My dad owned an old Gibson acoustic guitar. He had it as far back as I can remember. I used to lay it on my lap, when I was like four, and slide my fingernails on the strings. I always liked the way it sounded, sliding up the neck. I realize now that's where my bottleneck guitar playing started.
He used to sing old cowboy songs. "Streets of Laredo". "Red River
Valley". Stuff like that. He also played some pretty mean boogie woogie piano. My older sisters had a vocal trio. I grew up surrounded by live music.
After we moved from the Blanco Basin to Albuquerque, I don't remember seeing that old Gibson any more. So I think he must have left it there, or sold it. Or something. He'd had a concussion when I was six... got thrown off a horse and banged the back of his head on a river rock. The concussion prohibited his corpus collosum (which is responsible for the communication between the two sides of the brain), from functioning properly. So his rational brain and his intuitive brain miscommunicated with each other. He learned to adapt. Somewhat. But it made for some pretty wacky decisions.
He was a big man, and a brilliant man, with an ego to match, and nobody argued with him. Especially my mom, or the children. And any relatives or in-laws who dared question his judgment seemed to just disappear from our lives. The exception to that was my paternal grandmother. She insisted he was not the same person he had been before the concussion. She'd say "I wish you'd known your father before". And then her voice would kinda trail off. And she'd repeat it.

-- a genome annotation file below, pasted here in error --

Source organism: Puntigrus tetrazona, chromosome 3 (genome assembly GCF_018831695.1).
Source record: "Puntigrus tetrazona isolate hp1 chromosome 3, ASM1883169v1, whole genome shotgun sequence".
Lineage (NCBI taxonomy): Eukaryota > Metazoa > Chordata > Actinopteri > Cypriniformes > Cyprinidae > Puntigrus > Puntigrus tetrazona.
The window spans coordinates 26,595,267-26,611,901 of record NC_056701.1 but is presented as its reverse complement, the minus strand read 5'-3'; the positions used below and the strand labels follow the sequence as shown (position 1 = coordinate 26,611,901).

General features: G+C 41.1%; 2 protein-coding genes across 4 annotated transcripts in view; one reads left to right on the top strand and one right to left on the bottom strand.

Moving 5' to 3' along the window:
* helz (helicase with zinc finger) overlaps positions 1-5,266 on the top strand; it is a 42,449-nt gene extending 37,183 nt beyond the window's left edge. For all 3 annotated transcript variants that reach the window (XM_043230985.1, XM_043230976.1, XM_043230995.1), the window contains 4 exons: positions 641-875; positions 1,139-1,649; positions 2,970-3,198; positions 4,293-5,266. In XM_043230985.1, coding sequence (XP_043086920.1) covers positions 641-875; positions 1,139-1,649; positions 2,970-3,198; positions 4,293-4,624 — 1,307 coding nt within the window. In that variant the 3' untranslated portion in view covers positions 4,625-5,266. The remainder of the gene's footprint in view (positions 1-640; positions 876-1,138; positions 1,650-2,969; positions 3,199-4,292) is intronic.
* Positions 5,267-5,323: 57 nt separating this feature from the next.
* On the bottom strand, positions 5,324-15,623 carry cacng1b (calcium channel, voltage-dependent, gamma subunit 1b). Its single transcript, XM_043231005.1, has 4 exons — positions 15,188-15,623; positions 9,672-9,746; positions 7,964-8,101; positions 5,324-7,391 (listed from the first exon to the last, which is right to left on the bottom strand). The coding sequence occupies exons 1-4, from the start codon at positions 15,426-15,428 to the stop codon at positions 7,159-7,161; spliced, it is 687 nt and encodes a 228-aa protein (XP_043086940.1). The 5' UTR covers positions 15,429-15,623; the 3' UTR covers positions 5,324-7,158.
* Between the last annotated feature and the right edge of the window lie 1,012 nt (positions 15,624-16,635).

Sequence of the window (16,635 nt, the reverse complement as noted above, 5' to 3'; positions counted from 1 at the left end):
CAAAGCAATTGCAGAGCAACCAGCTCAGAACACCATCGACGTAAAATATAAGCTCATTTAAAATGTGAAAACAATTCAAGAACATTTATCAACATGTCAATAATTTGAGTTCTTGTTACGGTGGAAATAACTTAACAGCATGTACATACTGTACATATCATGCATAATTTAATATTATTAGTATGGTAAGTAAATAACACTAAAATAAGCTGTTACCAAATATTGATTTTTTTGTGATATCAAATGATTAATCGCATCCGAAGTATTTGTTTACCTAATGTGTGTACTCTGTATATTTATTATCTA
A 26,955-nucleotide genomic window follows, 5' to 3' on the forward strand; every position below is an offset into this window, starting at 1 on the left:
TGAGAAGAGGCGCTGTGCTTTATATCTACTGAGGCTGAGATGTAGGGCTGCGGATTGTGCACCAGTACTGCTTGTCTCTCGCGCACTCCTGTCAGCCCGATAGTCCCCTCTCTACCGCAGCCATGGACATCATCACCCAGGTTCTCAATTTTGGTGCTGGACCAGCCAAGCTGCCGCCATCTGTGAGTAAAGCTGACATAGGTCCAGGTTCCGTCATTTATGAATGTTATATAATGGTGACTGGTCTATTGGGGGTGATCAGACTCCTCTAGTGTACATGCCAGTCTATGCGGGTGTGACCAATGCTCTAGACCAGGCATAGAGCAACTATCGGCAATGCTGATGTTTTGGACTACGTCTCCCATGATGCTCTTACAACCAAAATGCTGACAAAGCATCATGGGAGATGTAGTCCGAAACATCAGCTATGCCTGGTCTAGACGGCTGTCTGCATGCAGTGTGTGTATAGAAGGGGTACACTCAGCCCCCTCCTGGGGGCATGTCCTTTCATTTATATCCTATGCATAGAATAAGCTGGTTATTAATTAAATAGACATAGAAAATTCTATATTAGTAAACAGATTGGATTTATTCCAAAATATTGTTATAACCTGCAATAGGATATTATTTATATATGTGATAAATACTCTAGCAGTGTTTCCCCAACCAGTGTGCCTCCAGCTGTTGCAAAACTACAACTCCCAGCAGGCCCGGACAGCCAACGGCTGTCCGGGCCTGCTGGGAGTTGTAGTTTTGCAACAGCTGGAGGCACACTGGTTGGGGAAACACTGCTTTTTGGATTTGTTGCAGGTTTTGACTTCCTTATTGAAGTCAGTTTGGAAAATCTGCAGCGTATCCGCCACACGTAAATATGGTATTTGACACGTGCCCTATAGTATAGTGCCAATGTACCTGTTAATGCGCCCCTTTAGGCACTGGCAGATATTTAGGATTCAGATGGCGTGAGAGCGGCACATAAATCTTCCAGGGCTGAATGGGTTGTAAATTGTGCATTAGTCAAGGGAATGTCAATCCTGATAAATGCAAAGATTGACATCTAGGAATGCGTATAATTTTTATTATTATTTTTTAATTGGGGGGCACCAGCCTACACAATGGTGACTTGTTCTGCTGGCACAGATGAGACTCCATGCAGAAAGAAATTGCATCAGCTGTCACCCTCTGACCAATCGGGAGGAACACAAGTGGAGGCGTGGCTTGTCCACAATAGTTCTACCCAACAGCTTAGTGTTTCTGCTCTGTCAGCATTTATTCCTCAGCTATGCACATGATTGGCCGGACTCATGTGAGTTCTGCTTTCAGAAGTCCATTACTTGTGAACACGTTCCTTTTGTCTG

In a way, we lost our father when I was six. But he's still alive today. So that's been kind of a weird situation. I mean, the relationship has continued through the years. In some ways, it's been very positive. But to a certain extent... we lost our mother too. Even though she's also alive and well. She continued to cook and clean, etc. But all the emotional support that she had to give went to him. There was none left for the children. So each child went spinning off kilter in their own way. Each of them very smart, very competent... and totally screwed up. Meanwhile the family finances went sliding down a long and slippery slope. And everyone pretended that things were just fine. La di da. Yet we all knew intuitively, or at least I did, that something was totally askew. There was no harm intended by anyone. It's just that, without a doubt and absolutely, in the world as it actually is... shit happens.